|Resources per subscription||1||Unlimited|
|Storage per resource||10 MB||1 GB|
|Key history||7 days||30 days|
|Requests per day||1,000 (HTTP status code 429 will be returned for all requests once the limit is reached)||Unlimited (First 200,000 included in the daily charge. Additional requests will be billed as overage)|
|Security functionality||Encryption with Microsoft-managed keys|
HMAC or AAD authentication
|All Free tier functionality plus:|
Encryption with customer-managed keys
Private Link support
|Cost||Free||US$1.20 per day, plus any overage charge at US$0.06 per 10,000 requests|
Azure App Configuration is a managed service that helps developers centralize their application and feature settings simply and securely.
I’ve been using it in my applications for the last few months and I love how easy it’s been to incorporate into my applications. I’m really excited that Azure App Configuration is nearing general availability later this month and I’m looking forward to what’s coming next, namely around Feature Management as this is still a simple offering and it will be nice when it’s available on more frameworks.
In my next post I’ll walk through in more detail about how you can import/export your configurations, compare them over time and use labels to filter certain values.
I came across an excellent blog post from the Azure App Service Team Blog – FAQ: App Service Domain (preview) and Custom Domains. Lots of great of questions and answers relating to Azure DNS and your custom domains.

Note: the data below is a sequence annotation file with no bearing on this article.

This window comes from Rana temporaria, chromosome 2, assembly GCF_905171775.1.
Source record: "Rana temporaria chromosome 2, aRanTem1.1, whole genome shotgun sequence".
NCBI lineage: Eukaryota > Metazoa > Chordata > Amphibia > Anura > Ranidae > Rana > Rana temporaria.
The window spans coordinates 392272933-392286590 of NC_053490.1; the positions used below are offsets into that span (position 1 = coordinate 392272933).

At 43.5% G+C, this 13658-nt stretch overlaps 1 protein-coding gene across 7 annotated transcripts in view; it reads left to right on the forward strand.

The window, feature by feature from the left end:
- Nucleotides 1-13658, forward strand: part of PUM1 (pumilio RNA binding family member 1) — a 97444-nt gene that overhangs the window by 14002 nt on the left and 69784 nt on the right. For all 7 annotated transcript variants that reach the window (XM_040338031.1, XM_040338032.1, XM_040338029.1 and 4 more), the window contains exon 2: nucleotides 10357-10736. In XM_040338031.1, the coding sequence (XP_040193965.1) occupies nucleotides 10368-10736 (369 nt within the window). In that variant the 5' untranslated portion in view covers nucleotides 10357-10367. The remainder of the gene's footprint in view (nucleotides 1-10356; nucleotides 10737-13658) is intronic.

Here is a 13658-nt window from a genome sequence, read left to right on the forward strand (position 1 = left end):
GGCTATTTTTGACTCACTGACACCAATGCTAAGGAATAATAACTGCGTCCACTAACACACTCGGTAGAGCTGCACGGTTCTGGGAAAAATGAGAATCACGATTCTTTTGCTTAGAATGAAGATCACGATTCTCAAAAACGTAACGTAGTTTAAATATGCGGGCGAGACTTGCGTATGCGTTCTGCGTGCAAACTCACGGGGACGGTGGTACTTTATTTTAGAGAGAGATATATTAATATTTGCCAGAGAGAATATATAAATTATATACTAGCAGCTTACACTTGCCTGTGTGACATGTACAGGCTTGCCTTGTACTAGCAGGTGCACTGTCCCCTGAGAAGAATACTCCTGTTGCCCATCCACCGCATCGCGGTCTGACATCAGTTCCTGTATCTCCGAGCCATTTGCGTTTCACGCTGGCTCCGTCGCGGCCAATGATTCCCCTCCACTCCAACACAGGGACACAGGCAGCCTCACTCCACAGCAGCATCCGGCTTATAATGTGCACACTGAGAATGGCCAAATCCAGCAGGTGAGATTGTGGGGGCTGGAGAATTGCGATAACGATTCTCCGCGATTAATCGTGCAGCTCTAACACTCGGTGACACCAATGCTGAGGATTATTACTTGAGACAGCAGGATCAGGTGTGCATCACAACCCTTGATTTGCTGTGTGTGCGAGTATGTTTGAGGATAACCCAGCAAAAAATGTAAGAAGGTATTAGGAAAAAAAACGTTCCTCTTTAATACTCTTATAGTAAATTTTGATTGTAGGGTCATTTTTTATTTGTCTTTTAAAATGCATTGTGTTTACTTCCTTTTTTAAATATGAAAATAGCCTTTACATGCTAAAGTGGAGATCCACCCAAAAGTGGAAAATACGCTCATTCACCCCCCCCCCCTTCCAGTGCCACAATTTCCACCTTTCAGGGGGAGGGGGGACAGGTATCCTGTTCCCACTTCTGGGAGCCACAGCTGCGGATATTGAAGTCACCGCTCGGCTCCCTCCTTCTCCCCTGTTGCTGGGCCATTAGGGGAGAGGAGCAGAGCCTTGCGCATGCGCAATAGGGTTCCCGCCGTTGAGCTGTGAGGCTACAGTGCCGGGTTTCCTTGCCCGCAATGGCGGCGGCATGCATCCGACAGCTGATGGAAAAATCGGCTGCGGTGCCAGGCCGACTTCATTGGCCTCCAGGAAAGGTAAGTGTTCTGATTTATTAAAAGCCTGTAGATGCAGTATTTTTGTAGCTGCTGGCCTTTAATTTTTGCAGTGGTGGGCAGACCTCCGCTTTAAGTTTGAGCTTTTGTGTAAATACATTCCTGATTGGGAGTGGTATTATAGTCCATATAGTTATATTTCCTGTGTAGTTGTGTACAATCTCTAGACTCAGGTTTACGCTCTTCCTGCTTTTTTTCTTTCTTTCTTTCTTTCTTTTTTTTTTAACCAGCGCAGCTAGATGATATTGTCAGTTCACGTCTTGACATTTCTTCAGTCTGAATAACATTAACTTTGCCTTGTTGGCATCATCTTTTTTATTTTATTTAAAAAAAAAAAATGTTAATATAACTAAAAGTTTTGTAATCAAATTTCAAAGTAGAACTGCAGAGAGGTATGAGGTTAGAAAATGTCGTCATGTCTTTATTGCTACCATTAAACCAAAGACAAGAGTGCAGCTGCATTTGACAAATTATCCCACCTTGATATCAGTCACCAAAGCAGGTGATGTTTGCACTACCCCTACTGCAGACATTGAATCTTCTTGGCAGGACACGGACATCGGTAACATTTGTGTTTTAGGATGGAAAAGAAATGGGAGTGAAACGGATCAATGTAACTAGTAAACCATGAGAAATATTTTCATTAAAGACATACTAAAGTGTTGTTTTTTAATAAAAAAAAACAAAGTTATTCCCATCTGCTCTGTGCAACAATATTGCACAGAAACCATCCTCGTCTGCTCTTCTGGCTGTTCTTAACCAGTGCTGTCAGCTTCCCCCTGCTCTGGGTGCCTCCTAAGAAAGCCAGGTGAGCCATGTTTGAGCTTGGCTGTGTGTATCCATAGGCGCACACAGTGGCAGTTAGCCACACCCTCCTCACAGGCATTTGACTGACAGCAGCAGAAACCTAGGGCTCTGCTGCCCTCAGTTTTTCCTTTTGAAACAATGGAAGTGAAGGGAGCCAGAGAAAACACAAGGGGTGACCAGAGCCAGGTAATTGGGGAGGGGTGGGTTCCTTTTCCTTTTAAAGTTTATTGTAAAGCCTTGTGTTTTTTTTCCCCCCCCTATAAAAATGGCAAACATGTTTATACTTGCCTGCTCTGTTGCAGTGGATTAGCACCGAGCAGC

If you have any questions or have run into issues with your custom domain and Azure this is a great resource, so check it out!
New Release of Azure Functions
A new release of Azure Functions is now available, version 1.0.10917. The main things in this release are:
- Application Insights integration (Preview)
- Native TypeScript support (preview)
- Improvements to binding extensibility for binding authors
- Miscellaneous bug fixes and improvements
New Experience for Azure Functions
The Azure Functions portal was also completely re-vamped with a new UI experience. Some of the improvements are:
- A dedicated browse blade for Function Apps.
- A tree view that allows viewing and managing multiple Function Apps
- Filters on subscription and app name, as well as an option to scope the view to just one app
- One-click access to all App Service platform features
- A convenient way to manage features that have already been configured
- Overall UI enhancements to be more consistent with the rest of the Azure portal
You can read more about the portal changes in the announcement blog.